Wednesday, July 27, 2005

MEMRI - The Middle East Media Research Institute

The Middle East Media Research Institute (MEMRI) explores the Middle East through the region's media. MEMRI bridges the language gap which exists between the West and the Middle East, providing timely translations of Arabic, Farsi, and Hebrew media, as well as original analysis of political, ideological, intellectual, social, cultural, and religious trends in the Middle East.

Founded in February 1998 to inform the debate over U.S. policy in the Middle East, MEMRI is an independent, nonpartisan, nonprofit, 501 (c)3 organization. MEMRI's headquarters is located in Washington, DC with branch offices in Berlin, London, and Jerusalem, where MEMRI also maintains its Media Center. MEMRI research is translated to English, German, Hebrew, Italian, French, Spanish, Turkish, and Russian. LINK

From time to time I check out this site trying to get a feel for what is happening. I have to say that they pull no punches. They really are just reporting, without editorial comment, the written and broadcast material being fed to readers and viewers all over the Middle East. Much of the material is deeply disturbing, such as clips from Muslim sermons fanning the flames of hatred and resentment of the US, or praising as heroes those responsible for terrorist acts. But at the same time other pieces that are equally harsh in confronting those views.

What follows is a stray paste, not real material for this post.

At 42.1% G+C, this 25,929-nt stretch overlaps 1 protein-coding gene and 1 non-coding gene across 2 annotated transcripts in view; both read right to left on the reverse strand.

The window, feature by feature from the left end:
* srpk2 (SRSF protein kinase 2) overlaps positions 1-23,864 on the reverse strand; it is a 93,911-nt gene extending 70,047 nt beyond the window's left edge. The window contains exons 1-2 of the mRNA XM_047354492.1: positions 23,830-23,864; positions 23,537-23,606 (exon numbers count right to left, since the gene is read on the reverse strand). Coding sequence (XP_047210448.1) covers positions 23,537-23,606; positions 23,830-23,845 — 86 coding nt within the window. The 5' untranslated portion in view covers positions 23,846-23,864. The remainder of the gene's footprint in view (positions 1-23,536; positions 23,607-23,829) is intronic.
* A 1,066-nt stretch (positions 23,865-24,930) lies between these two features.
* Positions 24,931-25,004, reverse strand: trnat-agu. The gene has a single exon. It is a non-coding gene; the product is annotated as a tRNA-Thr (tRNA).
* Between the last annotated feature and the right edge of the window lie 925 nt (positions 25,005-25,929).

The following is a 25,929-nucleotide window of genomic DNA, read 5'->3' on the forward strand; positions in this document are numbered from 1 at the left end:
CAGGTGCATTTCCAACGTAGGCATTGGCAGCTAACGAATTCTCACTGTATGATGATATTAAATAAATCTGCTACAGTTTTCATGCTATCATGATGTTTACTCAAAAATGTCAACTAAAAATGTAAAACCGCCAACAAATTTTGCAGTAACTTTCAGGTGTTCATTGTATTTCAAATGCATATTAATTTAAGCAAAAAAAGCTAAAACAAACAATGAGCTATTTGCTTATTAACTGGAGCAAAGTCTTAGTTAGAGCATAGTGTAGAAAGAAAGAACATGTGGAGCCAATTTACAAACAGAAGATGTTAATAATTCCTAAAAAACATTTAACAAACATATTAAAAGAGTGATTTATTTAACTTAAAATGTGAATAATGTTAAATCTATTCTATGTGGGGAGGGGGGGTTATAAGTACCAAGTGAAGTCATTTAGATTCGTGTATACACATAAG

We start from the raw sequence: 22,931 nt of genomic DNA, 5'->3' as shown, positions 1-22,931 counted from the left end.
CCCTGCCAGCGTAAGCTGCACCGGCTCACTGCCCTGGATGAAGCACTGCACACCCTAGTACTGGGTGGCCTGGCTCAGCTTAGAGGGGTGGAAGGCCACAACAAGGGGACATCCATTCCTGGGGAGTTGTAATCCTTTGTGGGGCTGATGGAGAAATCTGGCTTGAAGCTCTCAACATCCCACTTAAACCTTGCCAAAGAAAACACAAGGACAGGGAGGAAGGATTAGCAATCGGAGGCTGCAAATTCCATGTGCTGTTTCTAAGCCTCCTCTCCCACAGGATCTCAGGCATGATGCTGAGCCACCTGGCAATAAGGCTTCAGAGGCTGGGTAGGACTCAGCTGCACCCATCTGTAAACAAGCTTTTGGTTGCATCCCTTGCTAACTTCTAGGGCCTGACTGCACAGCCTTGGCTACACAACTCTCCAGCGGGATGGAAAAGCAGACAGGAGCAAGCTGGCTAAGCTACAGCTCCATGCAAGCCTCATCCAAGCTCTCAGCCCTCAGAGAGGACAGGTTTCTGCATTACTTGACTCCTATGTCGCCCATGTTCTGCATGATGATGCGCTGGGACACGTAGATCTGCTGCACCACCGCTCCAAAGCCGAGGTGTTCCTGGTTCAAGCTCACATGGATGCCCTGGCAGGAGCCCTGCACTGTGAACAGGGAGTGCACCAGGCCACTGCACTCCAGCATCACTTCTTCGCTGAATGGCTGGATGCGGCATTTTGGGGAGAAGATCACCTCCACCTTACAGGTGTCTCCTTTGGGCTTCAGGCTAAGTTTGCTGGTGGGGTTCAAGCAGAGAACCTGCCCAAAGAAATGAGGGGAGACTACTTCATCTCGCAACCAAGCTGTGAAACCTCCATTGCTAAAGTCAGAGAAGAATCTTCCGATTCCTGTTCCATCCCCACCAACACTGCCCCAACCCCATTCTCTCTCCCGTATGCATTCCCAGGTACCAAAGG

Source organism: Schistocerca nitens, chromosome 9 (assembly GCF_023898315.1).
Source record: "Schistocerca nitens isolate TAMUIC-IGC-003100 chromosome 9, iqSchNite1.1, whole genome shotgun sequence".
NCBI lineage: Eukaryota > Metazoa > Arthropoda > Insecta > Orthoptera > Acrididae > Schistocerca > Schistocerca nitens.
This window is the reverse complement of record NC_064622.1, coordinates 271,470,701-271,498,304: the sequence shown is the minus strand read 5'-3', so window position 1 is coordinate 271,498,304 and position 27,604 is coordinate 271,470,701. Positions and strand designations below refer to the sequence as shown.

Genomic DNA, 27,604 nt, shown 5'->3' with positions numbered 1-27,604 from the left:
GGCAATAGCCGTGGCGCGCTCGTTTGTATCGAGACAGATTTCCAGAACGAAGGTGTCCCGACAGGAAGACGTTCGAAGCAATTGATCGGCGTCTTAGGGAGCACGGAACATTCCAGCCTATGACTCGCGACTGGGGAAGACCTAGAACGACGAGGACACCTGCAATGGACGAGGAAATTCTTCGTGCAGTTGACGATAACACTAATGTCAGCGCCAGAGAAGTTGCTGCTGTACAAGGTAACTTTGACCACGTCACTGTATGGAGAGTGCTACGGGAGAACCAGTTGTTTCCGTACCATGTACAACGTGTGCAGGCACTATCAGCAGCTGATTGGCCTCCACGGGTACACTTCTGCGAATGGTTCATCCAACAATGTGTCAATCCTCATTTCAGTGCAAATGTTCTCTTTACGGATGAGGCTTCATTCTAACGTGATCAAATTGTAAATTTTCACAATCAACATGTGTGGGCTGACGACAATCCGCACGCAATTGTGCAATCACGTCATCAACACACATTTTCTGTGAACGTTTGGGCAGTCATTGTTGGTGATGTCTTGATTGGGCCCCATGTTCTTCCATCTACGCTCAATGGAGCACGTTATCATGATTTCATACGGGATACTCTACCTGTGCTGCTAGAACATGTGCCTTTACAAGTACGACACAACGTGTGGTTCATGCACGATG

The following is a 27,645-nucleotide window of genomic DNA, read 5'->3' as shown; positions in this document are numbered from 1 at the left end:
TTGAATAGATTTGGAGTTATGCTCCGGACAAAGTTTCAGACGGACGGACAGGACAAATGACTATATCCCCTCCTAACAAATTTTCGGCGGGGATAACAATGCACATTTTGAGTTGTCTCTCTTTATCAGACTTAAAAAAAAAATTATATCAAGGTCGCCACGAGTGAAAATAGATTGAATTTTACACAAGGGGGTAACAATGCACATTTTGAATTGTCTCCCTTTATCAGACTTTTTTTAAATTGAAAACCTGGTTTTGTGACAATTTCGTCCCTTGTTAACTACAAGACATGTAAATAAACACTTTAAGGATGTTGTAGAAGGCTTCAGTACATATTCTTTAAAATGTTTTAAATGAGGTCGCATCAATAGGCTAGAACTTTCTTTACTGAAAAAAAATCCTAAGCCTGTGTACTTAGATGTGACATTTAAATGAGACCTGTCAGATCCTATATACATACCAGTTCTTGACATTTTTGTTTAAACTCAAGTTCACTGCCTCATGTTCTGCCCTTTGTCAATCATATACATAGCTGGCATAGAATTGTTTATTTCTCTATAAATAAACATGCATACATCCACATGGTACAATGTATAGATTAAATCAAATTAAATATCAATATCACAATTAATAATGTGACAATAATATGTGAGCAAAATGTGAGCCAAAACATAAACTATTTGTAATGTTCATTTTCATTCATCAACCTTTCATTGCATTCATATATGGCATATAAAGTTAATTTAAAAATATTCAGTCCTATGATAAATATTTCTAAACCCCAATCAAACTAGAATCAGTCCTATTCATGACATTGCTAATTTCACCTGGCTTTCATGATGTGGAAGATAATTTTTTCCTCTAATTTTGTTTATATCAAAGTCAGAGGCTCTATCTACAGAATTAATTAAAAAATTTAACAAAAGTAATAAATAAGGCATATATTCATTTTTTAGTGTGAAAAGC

This series of clips from a Coptic priest, Zakaria Boutrus, is an example of how that most ancient of Christian sects is confronting their Muslim neighbors. Remember, they have been living close together for a long time. That is not to say they really understand and appreciate one another, any more than adversaries in Northern Ireland or Bosnia or Korea or anyplace else "understand" anything about their designated enemies. It should be noted, however, that this priest is speaking from a safe distance in the United States. My guess is that saying what he does would be suicidal if he lived in Egypt, where the program was broadcast.